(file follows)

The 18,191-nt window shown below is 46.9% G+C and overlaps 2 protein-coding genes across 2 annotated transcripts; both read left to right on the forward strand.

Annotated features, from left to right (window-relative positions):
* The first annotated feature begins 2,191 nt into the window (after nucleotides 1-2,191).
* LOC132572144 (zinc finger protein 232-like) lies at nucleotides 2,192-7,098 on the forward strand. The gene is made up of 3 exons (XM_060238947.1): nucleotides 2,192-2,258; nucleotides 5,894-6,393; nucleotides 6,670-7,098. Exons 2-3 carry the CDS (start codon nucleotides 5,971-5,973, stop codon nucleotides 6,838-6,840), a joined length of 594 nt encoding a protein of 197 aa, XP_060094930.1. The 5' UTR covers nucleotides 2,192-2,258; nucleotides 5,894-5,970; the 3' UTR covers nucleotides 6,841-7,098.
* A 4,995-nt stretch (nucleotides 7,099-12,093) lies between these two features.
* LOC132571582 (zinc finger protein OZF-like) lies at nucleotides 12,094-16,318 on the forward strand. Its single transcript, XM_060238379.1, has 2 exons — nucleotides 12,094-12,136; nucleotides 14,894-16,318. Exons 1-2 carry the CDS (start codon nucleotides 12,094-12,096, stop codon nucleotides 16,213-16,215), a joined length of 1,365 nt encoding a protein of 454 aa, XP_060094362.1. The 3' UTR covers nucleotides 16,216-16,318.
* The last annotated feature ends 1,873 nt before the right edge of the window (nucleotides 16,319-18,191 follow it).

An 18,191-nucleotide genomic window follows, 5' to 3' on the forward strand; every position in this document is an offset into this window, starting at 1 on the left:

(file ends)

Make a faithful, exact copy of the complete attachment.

The 18,191-nt window shown below is 46.9% G+C and overlaps 2 protein-coding genes across 2 annotated transcripts; both read left to right on the forward strand.

Annotated features, from left to right (window-relative positions):
* The first annotated feature begins 2,191 nt into the window (after nucleotides 1-2,191).
* LOC132572144 (zinc finger protein 232-like) lies at nucleotides 2,192-7,098 on the forward strand. The gene is made up of 3 exons (XM_060238947.1): nucleotides 2,192-2,258; nucleotides 5,894-6,393; nucleotides 6,670-7,098. Exons 2-3 carry the CDS (start codon nucleotides 5,971-5,973, stop codon nucleotides 6,838-6,840), a joined length of 594 nt encoding a protein of 197 aa, XP_060094930.1. The 5' UTR covers nucleotides 2,192-2,258; nucleotides 5,894-5,970; the 3' UTR covers nucleotides 6,841-7,098.
* A 4,995-nt stretch (nucleotides 7,099-12,093) lies between these two features.
* LOC132571582 (zinc finger protein OZF-like) lies at nucleotides 12,094-16,318 on the forward strand. Its single transcript, XM_060238379.1, has 2 exons — nucleotides 12,094-12,136; nucleotides 14,894-16,318. Exons 1-2 carry the CDS (start codon nucleotides 12,094-12,096, stop codon nucleotides 16,213-16,215), a joined length of 1,365 nt encoding a protein of 454 aa, XP_060094362.1. The 3' UTR covers nucleotides 16,216-16,318.
* The last annotated feature ends 1,873 nt before the right edge of the window (nucleotides 16,319-18,191 follow it).

An 18,191-nucleotide genomic window follows, 5' to 3' on the forward strand; every position in this document is an offset into this window, starting at 1 on the left: